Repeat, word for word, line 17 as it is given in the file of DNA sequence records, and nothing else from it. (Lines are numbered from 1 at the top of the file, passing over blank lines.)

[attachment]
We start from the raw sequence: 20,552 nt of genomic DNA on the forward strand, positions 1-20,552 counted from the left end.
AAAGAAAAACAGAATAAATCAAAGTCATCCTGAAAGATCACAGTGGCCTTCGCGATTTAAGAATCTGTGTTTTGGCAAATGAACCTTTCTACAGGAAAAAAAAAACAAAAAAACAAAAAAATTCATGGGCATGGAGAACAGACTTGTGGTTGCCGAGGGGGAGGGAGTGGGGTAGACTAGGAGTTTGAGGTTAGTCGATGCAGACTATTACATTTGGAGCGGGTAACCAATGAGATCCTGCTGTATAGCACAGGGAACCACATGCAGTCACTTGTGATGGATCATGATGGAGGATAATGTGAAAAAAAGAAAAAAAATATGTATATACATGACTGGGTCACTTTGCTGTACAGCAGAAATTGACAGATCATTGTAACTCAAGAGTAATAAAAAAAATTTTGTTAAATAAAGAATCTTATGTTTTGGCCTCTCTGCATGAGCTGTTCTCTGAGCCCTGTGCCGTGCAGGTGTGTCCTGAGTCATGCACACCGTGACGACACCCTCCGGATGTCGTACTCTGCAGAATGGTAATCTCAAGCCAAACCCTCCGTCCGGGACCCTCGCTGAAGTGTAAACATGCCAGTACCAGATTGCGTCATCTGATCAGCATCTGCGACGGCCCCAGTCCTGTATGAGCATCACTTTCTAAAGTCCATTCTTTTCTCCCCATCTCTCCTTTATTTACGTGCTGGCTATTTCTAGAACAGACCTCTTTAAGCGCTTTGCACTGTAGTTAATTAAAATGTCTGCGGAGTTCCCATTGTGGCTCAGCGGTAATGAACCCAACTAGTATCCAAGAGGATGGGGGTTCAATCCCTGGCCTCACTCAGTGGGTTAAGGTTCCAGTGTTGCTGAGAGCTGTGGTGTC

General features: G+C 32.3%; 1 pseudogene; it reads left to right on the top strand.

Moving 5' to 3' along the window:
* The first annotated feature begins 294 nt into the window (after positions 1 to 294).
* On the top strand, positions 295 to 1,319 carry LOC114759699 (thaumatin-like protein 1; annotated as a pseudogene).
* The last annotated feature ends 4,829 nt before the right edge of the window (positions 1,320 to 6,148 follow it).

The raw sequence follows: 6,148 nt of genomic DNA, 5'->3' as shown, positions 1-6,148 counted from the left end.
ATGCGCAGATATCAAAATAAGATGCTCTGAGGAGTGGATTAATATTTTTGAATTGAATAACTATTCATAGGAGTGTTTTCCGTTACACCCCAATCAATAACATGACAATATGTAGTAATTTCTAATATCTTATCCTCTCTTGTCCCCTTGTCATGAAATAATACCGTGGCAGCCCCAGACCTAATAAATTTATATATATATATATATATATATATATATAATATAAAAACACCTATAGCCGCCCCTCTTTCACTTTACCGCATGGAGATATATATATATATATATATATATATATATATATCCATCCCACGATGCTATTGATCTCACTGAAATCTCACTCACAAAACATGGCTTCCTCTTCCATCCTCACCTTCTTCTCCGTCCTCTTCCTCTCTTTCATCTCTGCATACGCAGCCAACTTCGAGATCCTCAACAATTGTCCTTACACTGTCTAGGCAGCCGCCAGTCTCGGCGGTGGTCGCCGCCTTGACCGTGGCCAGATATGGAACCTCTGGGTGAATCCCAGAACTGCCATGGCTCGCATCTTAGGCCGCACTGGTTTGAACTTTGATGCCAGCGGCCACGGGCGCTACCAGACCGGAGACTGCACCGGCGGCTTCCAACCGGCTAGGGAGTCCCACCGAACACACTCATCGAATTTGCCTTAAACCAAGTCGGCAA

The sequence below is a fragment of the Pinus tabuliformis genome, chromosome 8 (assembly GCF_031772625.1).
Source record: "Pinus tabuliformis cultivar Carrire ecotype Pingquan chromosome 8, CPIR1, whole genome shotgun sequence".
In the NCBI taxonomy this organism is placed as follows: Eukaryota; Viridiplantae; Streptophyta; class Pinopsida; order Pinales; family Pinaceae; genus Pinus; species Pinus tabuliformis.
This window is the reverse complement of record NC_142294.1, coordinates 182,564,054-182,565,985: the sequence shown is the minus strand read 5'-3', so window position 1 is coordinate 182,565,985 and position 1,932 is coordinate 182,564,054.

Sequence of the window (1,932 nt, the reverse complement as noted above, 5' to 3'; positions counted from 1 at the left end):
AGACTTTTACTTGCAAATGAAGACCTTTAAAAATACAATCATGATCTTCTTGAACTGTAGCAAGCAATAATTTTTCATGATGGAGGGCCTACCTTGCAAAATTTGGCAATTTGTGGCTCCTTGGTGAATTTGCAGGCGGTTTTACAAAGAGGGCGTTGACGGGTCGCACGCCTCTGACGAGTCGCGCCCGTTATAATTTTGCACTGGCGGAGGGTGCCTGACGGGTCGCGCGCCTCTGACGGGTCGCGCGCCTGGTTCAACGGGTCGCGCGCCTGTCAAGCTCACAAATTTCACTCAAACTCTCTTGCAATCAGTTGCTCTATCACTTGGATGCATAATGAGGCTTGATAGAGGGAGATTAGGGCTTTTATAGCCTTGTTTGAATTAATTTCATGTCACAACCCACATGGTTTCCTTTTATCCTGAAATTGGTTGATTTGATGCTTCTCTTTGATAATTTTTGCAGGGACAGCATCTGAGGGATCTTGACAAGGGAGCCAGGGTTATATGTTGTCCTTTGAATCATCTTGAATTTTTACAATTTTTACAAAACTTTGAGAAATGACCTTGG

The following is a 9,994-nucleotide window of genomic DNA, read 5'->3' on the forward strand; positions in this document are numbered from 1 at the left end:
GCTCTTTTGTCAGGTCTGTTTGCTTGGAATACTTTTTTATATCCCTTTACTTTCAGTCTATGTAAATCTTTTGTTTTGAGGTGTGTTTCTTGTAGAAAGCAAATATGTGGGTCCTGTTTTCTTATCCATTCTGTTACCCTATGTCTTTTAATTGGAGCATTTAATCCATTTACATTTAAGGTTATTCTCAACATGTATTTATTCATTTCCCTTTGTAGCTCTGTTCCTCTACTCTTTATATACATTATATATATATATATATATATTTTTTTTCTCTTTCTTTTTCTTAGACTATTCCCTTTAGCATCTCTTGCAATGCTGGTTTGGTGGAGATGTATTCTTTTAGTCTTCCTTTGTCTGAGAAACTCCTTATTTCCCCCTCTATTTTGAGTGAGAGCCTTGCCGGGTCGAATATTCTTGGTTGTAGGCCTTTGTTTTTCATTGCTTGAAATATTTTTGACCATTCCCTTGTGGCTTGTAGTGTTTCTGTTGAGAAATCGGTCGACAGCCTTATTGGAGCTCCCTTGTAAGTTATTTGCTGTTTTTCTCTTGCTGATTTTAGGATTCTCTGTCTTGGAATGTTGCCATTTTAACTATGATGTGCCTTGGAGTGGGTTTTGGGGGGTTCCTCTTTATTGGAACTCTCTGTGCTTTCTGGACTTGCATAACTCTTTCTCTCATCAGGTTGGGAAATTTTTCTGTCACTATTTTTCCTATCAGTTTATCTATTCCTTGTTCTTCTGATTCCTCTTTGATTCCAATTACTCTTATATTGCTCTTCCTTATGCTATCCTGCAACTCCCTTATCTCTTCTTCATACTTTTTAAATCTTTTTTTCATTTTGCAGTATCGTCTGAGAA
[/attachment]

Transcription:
GCTCTTTTGTCAGGTCTGTTTGCTTGGAATACTTTTTTATATCCCTTTACTTTCAGTCTATGTAAATCTTTTGTTTTGAGGTGTGTTTCTTGTAGAAAGCAAATATGTGGGTCCTGTTTTCTTATCCATTCTGTTACCCTATGTCTTTTAATTGGAGCATTTAATCCATTTACATTTAAGGTTATTCTCAACATGTATTTATTCATTTCCCTTTGTAGCTCTGTTCCTCTACTCTTTATATACATTATATATATATATATATATATTTTTTTTCTCTTTCTTTTTCTTAGACTATTCCCTTTAGCATCTCTTGCAATGCTGGTTTGGTGGAGATGTATTCTTTTAGTCTTCCTTTGTCTGAGAAACTCCTTATTTCCCCCTCTATTTTGAGTGAGAGCCTTGCCGGGTCGAATATTCTTGGTTGTAGGCCTTTGTTTTTCATTGCTTGAAATATTTTTGACCATTCCCTTGTGGCTTGTAGTGTTTCTGTTGAGAAATCGGTCGACAGCCTTATTGGAGCTCCCTTGTAAGTTATTTGCTGTTTTTCTCTTGCTGATTTTAGGATTCTCTGTCTTGGAATGTTGCCATTTTAACTATGATGTGCCTTGGAGTGGGTTTTGGGGGGTTCCTCTTTATTGGAACTCTCTGTGCTTTCTGGACTTGCATAACTCTTTCTCTCATCAGGTTGGGAAATTTTTCTGTCACTATTTTTCCTATCAGTTTATCTATTCCTTGTTCTTCTGATTCCTCTTTGATTCCAATTACTCTTATATTGCTCTTCCTTATGCTATCCTGCAACTCCCTTATCTCTTCTTCATACTTTTTAAATCTTTTTTTCATTTTGCAGTATCGTCTGAGAA